Among Africa’s many challenges, unemployment, independent of any other factor, threatens to derail the economic promise the continent deserves.
It’s a time bomb with no geographical boundaries: Economists expect Africa to create 54 million new jobs by 2020, but 122 million Africans will enter the labour force during that time frame. Adding to this shortfall are tens of millions currently unemployed or underemployed, making the human and economic consequences nearly too large to imagine. Enlightened policies Thus, even with the strong economic growth we have seen over the past decade, job creation in Africa remains much too slow.
Africa needs a comprehensive, coordinated approach akin to America’s “ Marshall Plan” in Europe after World War Two. Africa’s Marshall Plan should prioritise three interdependent “pillars” of development, which all work together to form a virtuous cycle of growth: policy reform and a commitment to the rule of law; investment in infrastructure, and a commitment to developing Africa’s manufacturing and processing industries.
First, we need enlightened government policies that help reduce administrative and operating costs for investors and businesses. We must streamline licensing and permitting processes, reduce import duties and tariffs and ease visa restrictions, among other reforms. Enlightened government policies in Kenya and Nigeria have already helped to advance the information technology and financial services sectors. Microsoft’s pilot project to expand broadband access in Africa depends on government policy that frees up unused “white space” in the TV and radio broadcast spectrum. Financial services reform across several African nations, starting with Nigeria, enabled United Bank for Africa to grow into a pan- African financial institution.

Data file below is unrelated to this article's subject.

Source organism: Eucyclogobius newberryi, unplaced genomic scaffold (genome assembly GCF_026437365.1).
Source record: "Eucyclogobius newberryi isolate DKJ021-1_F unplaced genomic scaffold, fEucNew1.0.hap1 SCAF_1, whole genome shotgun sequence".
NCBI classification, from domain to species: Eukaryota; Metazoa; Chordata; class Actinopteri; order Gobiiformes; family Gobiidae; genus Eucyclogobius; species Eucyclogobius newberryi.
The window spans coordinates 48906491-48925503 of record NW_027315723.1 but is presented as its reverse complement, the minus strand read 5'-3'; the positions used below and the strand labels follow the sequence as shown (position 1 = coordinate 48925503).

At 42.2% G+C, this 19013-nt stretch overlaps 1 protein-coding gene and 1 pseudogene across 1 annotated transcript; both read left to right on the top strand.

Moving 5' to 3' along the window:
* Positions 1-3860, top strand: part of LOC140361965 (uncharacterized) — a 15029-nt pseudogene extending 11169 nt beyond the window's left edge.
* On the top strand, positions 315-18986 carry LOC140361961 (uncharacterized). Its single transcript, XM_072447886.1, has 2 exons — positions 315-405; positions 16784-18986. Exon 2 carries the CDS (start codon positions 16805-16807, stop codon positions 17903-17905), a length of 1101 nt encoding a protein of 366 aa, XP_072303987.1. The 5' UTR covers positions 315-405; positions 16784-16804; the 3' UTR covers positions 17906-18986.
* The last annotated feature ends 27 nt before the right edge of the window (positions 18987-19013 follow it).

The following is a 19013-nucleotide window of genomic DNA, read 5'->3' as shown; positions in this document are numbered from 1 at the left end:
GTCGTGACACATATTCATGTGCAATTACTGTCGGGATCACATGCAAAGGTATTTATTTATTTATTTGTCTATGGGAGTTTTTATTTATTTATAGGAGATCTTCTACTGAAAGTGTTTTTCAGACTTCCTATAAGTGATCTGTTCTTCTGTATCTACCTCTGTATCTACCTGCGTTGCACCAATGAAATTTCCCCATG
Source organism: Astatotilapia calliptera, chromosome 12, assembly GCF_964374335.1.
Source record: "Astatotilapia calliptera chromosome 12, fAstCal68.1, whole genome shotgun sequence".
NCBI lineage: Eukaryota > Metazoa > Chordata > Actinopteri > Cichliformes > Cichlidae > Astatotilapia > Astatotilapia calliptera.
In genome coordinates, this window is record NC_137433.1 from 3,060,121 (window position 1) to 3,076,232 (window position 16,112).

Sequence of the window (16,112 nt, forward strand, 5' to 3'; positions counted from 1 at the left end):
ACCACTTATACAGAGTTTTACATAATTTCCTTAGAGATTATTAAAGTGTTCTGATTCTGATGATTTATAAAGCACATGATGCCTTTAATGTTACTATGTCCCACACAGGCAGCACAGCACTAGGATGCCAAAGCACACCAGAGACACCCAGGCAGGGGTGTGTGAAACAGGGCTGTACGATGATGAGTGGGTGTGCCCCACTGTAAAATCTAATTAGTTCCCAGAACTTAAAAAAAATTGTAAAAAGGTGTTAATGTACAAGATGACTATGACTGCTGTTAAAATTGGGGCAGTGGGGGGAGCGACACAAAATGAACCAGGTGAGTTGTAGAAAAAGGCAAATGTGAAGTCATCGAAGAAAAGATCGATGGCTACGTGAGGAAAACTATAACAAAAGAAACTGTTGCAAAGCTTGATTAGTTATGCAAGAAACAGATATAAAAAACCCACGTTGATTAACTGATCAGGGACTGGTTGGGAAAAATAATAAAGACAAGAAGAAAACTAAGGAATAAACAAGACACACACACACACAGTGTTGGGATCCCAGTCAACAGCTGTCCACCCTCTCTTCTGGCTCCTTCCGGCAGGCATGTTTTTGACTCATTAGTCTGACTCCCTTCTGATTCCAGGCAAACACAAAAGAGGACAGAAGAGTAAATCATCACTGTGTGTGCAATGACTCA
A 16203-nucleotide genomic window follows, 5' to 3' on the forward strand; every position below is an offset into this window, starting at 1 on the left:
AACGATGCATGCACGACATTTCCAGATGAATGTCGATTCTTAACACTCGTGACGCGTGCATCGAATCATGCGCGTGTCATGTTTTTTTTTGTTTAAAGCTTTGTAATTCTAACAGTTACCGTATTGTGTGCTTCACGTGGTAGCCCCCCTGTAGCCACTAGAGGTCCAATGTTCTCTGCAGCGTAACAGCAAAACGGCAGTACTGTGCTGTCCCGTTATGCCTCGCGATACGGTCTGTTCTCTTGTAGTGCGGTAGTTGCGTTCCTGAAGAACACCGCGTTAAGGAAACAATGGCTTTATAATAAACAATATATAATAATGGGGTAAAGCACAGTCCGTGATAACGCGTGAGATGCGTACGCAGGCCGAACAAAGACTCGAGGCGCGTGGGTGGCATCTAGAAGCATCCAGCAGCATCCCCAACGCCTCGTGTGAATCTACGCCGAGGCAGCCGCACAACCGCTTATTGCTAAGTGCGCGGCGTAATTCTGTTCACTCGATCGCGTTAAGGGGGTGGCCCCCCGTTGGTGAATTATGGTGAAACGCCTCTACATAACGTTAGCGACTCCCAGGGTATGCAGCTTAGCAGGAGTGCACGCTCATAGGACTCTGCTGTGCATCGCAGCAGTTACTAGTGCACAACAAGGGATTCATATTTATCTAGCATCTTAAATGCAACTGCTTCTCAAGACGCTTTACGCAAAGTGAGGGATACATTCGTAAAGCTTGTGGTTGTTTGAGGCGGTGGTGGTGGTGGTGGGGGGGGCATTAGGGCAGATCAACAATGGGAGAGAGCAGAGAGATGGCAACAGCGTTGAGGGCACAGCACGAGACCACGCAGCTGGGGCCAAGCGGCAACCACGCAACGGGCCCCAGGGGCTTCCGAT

Infrastructure The second pillar of Africa’s development programme must be infrastructure investment, particularly in power and transportation, without which business cannot function. Today, more than 70 per cent of sub-Saharan Africa lacks access to electricity and every one per cent increase in electricity outages reduces Africa’s per-capita GDP by approximately three per cent.
Transportation infrastructure promises to have an equally transformative impact: roads, railways, waterways and airways are the backbone of a thriving commercial economy. Projects like the toll road between Entebbe and Kampala, and the Kenya-Tanzania highway will facilitate greater trade of agricultural and manufactured goods within Africa.